Sorry this comment rambles on so. A post would’ve have been better, but it doesn’t fit my blog :).

  • Amen! Some marriage books have some great suggestions, but there are so many that are full of bologna! I completely agree with you – we are supposed to serve our spouse, as unto the Lord! If I’m only serving my husband when I feel like it or when I’m happy or when I want something from him, what kind of commitment is that? When I serve my husband because I want to and I do it out of my love for him and the Lord, that’s when it becomes unfailing love. It means that he can make mistakes and I will love and serve him just the same. And when I finally realized that I didn’t have the power to change him, only myself, our marriage became exponentially better!

    Thanks for this post, Esther!

  • I agree with you! Psychology teaches us how to selfishly manipulate, and none of that is pleasing to God. I try to see the weaknesses of my husband as endearing qualities that I would miss if he were gone. That way I treasure all of who he is and don’t expect to have a different person based on my own efforts.
    The beautiful thing that you mentioned is that when we are married to a believer, we are on the road toward holiness together. My husband is a better man now, not because of any manipulation on my part, but because of God’s grace in his life as he attempts to walk in a way that is pleasing to God (without my interference, might I add!)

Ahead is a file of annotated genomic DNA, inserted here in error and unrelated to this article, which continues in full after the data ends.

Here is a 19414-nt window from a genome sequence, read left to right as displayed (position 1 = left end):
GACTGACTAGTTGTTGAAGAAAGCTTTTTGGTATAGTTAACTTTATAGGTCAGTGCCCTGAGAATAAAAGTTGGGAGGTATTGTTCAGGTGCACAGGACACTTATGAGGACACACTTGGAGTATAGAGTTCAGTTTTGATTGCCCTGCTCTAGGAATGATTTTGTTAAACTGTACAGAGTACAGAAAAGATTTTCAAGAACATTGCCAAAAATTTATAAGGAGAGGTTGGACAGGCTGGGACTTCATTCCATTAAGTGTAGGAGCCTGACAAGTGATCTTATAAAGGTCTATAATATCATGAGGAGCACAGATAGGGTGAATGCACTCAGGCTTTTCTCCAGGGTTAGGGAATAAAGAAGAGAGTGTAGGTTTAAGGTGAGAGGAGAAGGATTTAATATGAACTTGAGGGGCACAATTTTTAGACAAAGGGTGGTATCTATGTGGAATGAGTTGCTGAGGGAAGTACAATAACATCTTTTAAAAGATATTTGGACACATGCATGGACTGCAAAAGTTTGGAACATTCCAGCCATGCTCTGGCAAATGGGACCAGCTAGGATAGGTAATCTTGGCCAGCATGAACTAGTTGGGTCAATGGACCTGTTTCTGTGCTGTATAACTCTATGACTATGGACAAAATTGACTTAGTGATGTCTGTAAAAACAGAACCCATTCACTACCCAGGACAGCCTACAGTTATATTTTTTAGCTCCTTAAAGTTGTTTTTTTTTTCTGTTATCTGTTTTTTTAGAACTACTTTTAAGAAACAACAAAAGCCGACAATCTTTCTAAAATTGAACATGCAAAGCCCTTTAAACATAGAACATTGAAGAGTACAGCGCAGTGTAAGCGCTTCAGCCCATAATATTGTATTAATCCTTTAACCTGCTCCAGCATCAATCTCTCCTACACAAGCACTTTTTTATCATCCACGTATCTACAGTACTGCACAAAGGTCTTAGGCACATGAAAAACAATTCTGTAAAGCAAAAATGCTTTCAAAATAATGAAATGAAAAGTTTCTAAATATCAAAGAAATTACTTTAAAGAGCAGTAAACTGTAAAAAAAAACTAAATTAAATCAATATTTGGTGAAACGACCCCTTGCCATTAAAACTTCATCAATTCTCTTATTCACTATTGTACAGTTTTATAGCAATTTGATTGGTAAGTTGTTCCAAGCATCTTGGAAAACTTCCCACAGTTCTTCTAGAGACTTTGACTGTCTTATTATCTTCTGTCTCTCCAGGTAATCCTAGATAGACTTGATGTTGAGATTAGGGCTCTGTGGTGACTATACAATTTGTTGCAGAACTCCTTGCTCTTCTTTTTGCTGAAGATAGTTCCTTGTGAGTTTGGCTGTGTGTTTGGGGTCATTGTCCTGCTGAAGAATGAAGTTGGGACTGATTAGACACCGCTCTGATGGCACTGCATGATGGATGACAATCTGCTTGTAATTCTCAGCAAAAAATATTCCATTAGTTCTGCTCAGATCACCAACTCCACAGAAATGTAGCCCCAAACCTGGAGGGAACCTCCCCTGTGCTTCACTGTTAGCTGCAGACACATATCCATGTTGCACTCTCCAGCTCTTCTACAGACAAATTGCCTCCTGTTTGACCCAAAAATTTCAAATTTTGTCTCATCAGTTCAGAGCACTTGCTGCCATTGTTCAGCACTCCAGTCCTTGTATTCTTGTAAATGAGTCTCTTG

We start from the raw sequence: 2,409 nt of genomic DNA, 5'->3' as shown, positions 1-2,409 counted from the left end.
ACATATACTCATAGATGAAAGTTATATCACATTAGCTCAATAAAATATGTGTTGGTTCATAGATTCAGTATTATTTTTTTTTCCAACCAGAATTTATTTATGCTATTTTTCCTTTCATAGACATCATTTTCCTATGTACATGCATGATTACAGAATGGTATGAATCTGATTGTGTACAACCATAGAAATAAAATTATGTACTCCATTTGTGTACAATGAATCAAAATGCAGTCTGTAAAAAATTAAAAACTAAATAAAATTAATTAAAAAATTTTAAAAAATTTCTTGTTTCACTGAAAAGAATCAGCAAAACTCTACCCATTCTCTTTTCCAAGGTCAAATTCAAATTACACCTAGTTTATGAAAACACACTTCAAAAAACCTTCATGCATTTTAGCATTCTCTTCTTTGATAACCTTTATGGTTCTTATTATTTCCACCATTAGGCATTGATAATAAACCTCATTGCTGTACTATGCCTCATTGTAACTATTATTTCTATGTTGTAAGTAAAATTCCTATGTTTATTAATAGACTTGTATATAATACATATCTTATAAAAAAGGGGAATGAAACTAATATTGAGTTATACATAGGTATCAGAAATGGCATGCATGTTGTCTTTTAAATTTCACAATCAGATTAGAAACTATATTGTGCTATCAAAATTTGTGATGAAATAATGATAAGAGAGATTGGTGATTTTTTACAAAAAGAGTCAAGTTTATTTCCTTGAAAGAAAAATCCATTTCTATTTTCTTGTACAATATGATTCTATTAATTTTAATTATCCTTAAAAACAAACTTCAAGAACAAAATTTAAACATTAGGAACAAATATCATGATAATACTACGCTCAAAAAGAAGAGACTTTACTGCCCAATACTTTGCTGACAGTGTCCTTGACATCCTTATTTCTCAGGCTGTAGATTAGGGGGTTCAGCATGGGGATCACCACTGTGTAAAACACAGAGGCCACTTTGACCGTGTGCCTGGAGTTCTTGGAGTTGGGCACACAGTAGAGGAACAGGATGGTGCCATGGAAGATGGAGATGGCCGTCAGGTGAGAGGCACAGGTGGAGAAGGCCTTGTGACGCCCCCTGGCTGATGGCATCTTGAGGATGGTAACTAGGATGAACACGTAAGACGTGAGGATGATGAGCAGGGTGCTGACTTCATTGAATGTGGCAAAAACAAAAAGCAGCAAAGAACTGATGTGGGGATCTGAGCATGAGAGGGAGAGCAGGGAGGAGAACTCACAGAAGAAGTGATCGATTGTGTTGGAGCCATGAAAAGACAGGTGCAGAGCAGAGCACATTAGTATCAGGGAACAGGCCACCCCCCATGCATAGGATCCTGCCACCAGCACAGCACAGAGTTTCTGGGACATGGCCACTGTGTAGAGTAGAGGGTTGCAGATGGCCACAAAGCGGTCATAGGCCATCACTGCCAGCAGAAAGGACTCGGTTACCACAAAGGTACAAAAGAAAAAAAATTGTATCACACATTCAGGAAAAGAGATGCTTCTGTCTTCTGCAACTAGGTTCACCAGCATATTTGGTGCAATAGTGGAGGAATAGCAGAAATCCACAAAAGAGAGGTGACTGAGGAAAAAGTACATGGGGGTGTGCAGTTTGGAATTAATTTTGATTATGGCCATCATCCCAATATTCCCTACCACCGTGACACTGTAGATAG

• Hattie

    This is a good reminder for me…..selfishness is not a character trait I want to admit I have….poor Jay sometimes gets blamed for my being selfish. I agree with Susan….I have seen Jay change into an incredible husband and father, but that is all due to the Lord working in his life….I can’t take any of the credit!! I have a read a lot of “Christian how to be…” books and I have not gained much insight from them. Rather, God has given me insight as I go through and experience life as it ebbs and flows….

  • Your motive for doing something is VERY important. Well written Esther.

  • Motivation DOES matter Esther. Right on!
    Blessings to you

  • Hi! Not sure which book you read, but one that we really like is Marriage on the Rock. Written by Jimmy and Karen Evans.

    I love seeing other couples work to put their marriages in Godly condition. You guys are blessed just in knowing that!

  • Frieda

    Yes, motivation definitely matters. The main thing I got out of some of those books was not how to change my husband (I already know that’s not feasible) but how many women have the very same problems. I think it helps sometimes to know other people deal with the exact same issues. And the Bible still has the right answers.

  • Cheri Gregory

    Your point sure hits home with me! I’ve seen more than enough of such books.

    At a recent wedding, the minister told the groom that all it would take to make his wife happy was to buy his wife flowers or a card once a week. Don’t get me wrong — I think flowers and cards are nice. But if this poor man really thinks that ALL it’s going to take to keep his wife happy is flowers and a card, he’s in for a rude awakening!

    Aside from the fact that his new bride may or may not actually be a flowers-and-cards-kinda-gal (she strikes me as more of a acts-of-service receiver), nothing a husband does will MAKE his wife happy. And a mentality that says the purpose of marriage is for one partner to “make” the other partner happy is doomed for pain and failure.